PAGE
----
Today I have brought together all the quote I want for the wrapper of the feuilleton. It is these wrappers, used to help distribute the newspapers, that WB often used to make his notes of for the Arcades Project.
How Beautiful is the street!
Walter Bendix Schönflies Benjamin ( 15 July 1892 – 26 September 1940) was a German-Jewish intellectual, who functioned variously as a literary critic, philosopher, sociologist, translator, radio broadcaster and essayist.
Use the Feuilleton to guide you from the statue of Christopher Columbus to the Jardines de Walter Benjamin, where you will see some sculptures by the artist JD Holden (1965, Switzerland), made as a temporary memorial on the eve of Benjamin’s death in Port Bou, Spain.
In 1839 it was considered elegant to take a tortoise out walking.
This gives us an idea of the tempo of Flanerie in the arcades. [M3,8]
You are passing through a great city that has grown old in civilisation and your eyes are drawn upward, for in the public squares stand motionless figures, repeating to you the solemn legends of Glory, most heedless of men, the most unhappy or the vilest, a beggar or a banker; War, Science and Martyrdom. Some are pointing to the sky to which they aspired, others to the earth, from which they sprang. They brandish, or they contemplate, what was the passion of their life: a tool, a sword , a book, a torch. Even if you are the most heedless of men, this bronze phantom takes possession of you for a few minutes, and commands you, in the name of the past, to think of things which are not of the earth. Such is the divine role of sculpture. [J34,3]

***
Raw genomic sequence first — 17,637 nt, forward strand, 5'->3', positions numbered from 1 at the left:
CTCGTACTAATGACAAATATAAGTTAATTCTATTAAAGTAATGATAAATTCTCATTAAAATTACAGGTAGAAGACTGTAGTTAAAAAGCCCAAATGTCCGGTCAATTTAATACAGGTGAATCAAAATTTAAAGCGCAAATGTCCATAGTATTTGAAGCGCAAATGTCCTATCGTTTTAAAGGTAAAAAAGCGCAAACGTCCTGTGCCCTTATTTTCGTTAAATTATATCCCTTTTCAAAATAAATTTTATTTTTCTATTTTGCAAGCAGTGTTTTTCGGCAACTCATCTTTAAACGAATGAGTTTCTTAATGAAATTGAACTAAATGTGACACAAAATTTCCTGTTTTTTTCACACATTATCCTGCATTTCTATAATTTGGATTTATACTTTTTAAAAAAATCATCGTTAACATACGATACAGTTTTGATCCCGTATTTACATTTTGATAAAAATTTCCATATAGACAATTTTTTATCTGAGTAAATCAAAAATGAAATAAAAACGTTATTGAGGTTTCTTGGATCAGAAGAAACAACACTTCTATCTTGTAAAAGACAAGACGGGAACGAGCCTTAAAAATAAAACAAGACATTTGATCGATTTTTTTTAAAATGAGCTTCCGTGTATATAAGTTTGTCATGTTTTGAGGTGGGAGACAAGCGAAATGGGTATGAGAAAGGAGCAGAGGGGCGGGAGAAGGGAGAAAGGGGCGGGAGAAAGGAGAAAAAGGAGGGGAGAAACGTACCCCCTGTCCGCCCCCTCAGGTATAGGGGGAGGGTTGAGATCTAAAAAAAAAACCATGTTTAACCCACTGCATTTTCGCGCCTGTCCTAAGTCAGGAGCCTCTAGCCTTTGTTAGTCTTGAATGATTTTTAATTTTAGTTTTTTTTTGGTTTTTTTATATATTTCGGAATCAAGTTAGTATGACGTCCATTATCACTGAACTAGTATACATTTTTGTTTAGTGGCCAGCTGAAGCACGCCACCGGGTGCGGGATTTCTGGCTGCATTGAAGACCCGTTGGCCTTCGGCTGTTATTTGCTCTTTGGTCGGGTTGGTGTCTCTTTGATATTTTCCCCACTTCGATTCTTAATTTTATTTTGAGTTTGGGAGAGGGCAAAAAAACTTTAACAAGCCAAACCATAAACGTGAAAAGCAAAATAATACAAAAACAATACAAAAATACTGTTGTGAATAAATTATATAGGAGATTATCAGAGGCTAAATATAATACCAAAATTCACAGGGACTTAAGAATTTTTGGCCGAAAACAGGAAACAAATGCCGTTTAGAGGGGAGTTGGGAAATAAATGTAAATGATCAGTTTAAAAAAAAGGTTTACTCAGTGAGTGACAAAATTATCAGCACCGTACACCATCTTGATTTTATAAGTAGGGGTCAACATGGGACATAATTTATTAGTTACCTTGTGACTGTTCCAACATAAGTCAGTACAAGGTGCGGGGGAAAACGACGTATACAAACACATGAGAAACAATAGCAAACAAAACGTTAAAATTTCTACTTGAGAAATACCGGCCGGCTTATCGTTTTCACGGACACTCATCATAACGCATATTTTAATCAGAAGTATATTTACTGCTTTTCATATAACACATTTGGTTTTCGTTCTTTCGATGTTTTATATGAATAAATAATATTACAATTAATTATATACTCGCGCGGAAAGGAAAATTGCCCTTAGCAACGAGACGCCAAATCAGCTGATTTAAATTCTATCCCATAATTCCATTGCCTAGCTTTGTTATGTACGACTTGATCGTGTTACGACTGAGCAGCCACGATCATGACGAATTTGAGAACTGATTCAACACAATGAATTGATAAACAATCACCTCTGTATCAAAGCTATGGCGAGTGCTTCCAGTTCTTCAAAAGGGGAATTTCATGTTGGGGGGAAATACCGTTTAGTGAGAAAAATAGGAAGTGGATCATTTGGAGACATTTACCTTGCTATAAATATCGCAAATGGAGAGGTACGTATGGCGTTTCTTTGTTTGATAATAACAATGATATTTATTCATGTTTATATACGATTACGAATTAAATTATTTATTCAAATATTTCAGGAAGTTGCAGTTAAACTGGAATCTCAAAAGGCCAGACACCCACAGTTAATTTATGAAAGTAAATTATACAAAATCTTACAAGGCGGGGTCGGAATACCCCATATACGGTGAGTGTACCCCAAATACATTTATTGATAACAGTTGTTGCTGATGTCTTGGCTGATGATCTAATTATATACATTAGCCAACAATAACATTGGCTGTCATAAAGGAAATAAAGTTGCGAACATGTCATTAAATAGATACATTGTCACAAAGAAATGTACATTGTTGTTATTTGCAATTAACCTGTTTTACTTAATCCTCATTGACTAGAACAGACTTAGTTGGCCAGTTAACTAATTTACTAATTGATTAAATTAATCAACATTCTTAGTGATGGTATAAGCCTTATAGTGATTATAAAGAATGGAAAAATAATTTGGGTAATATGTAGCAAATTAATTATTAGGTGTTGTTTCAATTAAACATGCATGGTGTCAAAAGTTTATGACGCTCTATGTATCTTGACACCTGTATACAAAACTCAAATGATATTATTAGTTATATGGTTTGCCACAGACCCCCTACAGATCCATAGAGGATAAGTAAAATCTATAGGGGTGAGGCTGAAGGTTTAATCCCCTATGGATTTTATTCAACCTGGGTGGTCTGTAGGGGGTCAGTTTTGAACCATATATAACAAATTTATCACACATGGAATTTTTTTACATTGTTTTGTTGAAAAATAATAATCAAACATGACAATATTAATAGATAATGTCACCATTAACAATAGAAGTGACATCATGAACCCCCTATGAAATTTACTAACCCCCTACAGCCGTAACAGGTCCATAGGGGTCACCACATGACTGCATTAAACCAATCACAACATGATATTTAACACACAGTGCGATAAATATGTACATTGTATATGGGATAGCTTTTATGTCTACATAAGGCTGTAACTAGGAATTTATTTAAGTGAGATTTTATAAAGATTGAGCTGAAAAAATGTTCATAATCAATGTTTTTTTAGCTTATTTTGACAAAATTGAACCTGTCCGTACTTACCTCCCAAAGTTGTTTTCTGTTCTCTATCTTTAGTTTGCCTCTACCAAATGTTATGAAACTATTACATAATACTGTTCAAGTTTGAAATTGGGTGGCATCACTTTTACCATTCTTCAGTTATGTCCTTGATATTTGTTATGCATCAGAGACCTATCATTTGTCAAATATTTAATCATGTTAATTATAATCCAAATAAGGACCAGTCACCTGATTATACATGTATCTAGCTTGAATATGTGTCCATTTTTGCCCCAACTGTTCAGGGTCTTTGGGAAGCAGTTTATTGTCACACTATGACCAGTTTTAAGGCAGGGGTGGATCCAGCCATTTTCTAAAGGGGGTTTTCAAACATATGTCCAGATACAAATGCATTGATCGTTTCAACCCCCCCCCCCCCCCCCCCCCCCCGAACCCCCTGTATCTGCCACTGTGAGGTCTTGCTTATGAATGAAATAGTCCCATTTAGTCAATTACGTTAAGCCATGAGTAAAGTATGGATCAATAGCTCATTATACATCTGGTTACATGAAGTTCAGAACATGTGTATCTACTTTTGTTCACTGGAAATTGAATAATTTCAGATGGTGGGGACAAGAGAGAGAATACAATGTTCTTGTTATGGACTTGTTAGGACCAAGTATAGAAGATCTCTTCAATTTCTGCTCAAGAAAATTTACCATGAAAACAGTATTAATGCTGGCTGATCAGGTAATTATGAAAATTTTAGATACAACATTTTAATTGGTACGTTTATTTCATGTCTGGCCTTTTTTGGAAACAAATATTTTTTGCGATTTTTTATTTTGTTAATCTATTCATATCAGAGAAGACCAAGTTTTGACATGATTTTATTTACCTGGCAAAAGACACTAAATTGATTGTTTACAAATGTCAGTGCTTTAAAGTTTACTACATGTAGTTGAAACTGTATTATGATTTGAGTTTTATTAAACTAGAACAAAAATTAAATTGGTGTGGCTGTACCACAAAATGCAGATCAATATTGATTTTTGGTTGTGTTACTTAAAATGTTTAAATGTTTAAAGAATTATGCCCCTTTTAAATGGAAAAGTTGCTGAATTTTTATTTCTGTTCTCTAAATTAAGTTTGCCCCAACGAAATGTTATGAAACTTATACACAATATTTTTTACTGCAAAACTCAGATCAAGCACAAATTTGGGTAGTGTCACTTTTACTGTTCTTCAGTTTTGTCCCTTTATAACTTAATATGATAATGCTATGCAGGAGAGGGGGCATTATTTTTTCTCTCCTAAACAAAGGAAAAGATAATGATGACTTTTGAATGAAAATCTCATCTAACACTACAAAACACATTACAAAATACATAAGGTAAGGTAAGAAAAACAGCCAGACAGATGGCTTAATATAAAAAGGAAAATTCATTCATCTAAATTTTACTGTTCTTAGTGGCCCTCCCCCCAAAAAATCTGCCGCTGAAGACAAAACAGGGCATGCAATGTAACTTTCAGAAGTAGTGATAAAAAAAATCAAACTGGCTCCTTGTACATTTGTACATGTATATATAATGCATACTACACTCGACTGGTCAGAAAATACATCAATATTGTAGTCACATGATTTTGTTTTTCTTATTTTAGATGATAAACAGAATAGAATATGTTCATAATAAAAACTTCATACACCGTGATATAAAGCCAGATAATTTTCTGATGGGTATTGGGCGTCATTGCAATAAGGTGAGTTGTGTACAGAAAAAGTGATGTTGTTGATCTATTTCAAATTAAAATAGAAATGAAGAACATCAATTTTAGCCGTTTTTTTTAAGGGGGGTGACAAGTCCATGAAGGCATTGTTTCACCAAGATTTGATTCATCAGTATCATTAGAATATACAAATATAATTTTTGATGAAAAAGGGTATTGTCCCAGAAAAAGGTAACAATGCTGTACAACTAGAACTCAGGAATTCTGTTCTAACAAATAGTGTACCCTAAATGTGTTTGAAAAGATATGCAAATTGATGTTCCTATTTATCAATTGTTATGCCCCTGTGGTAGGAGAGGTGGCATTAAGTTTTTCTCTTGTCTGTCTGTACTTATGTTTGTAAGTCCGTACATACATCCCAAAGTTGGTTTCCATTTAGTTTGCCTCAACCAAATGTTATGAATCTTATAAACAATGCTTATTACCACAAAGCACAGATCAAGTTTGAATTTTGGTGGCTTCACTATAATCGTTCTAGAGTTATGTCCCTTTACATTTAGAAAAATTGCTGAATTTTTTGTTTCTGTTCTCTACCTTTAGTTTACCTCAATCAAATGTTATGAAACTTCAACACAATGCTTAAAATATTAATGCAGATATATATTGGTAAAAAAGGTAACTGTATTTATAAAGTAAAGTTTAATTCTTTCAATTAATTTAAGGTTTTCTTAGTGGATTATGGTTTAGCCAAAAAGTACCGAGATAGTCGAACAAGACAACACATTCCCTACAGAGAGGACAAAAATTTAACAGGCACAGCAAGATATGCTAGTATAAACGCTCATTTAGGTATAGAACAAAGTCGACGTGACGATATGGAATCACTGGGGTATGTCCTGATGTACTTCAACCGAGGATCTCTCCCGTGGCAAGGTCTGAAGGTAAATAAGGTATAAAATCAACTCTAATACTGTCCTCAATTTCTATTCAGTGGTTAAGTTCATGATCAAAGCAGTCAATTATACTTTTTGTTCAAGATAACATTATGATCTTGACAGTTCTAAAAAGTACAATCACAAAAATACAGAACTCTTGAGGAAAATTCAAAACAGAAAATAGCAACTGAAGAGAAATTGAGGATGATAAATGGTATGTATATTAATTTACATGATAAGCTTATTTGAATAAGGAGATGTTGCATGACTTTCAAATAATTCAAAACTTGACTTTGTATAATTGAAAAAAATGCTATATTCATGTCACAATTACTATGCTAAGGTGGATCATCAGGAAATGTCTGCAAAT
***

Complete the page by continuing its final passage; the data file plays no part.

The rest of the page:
Fees for feuilletons went as high as two francs per line. Authors would often write as
much dialogue as possible so as to benefit from the blank spaces in the lines. [U9,3]
An intoxication comes over the man who walks long and aimlessly through the streets. [M1,3]
The best way, while dreaming, to catch the afternoon in the net
of the evening is to make plans. The flaneur is planning. [M3a,2]
The Press brings into play an overabundance of information, which can
be all the more provocative the more it is exempt from any use. [M16a,1]
On the feuilleton: It was a matter of injecting experience - as it were, intravenously - with the poison of sensation; that is to say, highlighting within the ordinary experience the character of immediate experience. To this end, the experience of the big-city dweller presented itself. The feuilletonist turns this to account. He renders the city strange to its inhabitants. [m3,a2]
The student “never stops learning”; the gambler “never has enough”;
for the flaneur, “there is always something more to see.” [m5,1]
“Man as civilised being, as intellectual nomad, is again wholly microcosmic, wholly homeless,
as free intellectually as hunter and herdsman were free sensually.” [m5,6]
Rest assured that when Victor Hugo saw a beggar on the road, he saw him for what he is, for what he really is in reality: the ancient mendicant, the ancient friar that forbade ownership of property, subsisting mostly on alms, on the ancient road. [C5,1]
As long as there is still one beggar around, there will still be myth. [K6,4]